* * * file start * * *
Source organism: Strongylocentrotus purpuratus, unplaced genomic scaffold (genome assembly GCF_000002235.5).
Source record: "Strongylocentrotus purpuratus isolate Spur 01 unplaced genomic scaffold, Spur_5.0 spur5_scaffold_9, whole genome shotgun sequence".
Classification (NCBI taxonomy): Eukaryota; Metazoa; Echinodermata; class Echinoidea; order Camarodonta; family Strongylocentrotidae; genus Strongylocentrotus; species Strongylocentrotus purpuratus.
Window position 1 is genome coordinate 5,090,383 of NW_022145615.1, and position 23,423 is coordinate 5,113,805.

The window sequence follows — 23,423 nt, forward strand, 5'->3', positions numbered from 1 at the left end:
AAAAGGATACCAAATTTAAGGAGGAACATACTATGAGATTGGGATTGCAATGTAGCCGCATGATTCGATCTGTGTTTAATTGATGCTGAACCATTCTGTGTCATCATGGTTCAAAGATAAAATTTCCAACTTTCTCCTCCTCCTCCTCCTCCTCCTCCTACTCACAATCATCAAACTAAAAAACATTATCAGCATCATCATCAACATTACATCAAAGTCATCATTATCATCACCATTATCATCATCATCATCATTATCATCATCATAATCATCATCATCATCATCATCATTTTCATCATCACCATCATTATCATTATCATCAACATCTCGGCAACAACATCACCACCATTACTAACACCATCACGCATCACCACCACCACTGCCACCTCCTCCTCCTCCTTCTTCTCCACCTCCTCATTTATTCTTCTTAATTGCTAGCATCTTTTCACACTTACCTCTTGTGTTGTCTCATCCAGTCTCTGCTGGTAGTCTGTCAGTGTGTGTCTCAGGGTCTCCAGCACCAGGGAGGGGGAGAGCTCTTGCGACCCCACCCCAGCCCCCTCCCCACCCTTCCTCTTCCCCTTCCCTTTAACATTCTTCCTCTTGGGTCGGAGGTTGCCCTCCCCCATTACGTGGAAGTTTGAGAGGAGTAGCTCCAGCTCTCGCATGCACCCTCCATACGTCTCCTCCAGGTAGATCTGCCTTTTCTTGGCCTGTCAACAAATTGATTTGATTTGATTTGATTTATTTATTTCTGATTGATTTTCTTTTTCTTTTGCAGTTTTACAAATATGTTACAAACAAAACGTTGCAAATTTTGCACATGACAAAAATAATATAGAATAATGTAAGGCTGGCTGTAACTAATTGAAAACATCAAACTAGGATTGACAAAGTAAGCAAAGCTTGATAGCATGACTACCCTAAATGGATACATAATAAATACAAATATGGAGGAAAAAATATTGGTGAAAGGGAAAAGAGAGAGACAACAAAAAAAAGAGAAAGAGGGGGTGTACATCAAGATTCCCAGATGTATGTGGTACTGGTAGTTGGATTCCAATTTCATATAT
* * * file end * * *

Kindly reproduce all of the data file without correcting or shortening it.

Source organism: Strongylocentrotus purpuratus, unplaced genomic scaffold (genome assembly GCF_000002235.5).
Source record: "Strongylocentrotus purpuratus isolate Spur 01 unplaced genomic scaffold, Spur_5.0 spur5_scaffold_9, whole genome shotgun sequence".
Classification (NCBI taxonomy): Eukaryota; Metazoa; Echinodermata; class Echinoidea; order Camarodonta; family Strongylocentrotidae; genus Strongylocentrotus; species Strongylocentrotus purpuratus.
Window position 1 is genome coordinate 5,090,383 of NW_022145615.1, and position 23,423 is coordinate 5,113,805.

The window sequence follows — 23,423 nt, forward strand, 5'->3', positions numbered from 1 at the left end:
AAAAGGATACCAAATTTAAGGAGGAACATACTATGAGATTGGGATTGCAATGTAGCCGCATGATTCGATCTGTGTTTAATTGATGCTGAACCATTCTGTGTCATCATGGTTCAAAGATAAAATTTCCAACTTTCTCCTCCTCCTCCTCCTCCTCCTCCTACTCACAATCATCAAACTAAAAAACATTATCAGCATCATCATCAACATTACATCAAAGTCATCATTATCATCACCATTATCATCATCATCATCATTATCATCATCATAATCATCATCATCATCATCATCATTTTCATCATCACCATCATTATCATTATCATCAACATCTCGGCAACAACATCACCACCATTACTAACACCATCACGCATCACCACCACCACTGCCACCTCCTCCTCCTCCTTCTTCTCCACCTCCTCATTTATTCTTCTTAATTGCTAGCATCTTTTCACACTTACCTCTTGTGTTGTCTCATCCAGTCTCTGCTGGTAGTCTGTCAGTGTGTGTCTCAGGGTCTCCAGCACCAGGGAGGGGGAGAGCTCTTGCGACCCCACCCCAGCCCCCTCCCCACCCTTCCTCTTCCCCTTCCCTTTAACATTCTTCCTCTTGGGTCGGAGGTTGCCCTCCCCCATTACGTGGAAGTTTGAGAGGAGTAGCTCCAGCTCTCGCATGCACCCTCCATACGTCTCCTCCAGGTAGATCTGCCTTTTCTTGGCCTGTCAACAAATTGATTTGATTTGATTTGATTTATTTATTTCTGATTGATTTTCTTTTTCTTTTGCAGTTTTACAAATATGTTACAAACAAAACGTTGCAAATTTTGCACATGACAAAAATAATATAGAATAATGTAAGGCTGGCTGTAACTAATTGAAAACATCAAACTAGGATTGACAAAGTAAGCAAAGCTTGATAGCATGACTACCCTAAATGGATACATAATAAATACAAATATGGAGGAAAAAATATTGGTGAAAGGGAAAAGAGAGAGACAACAAAAAAAAGAGAAAGAGGGGGTGTACATCAAGATTCCCAGATGTATGTGGTACTGGTAGTTGGATTCCAATTTCATATAT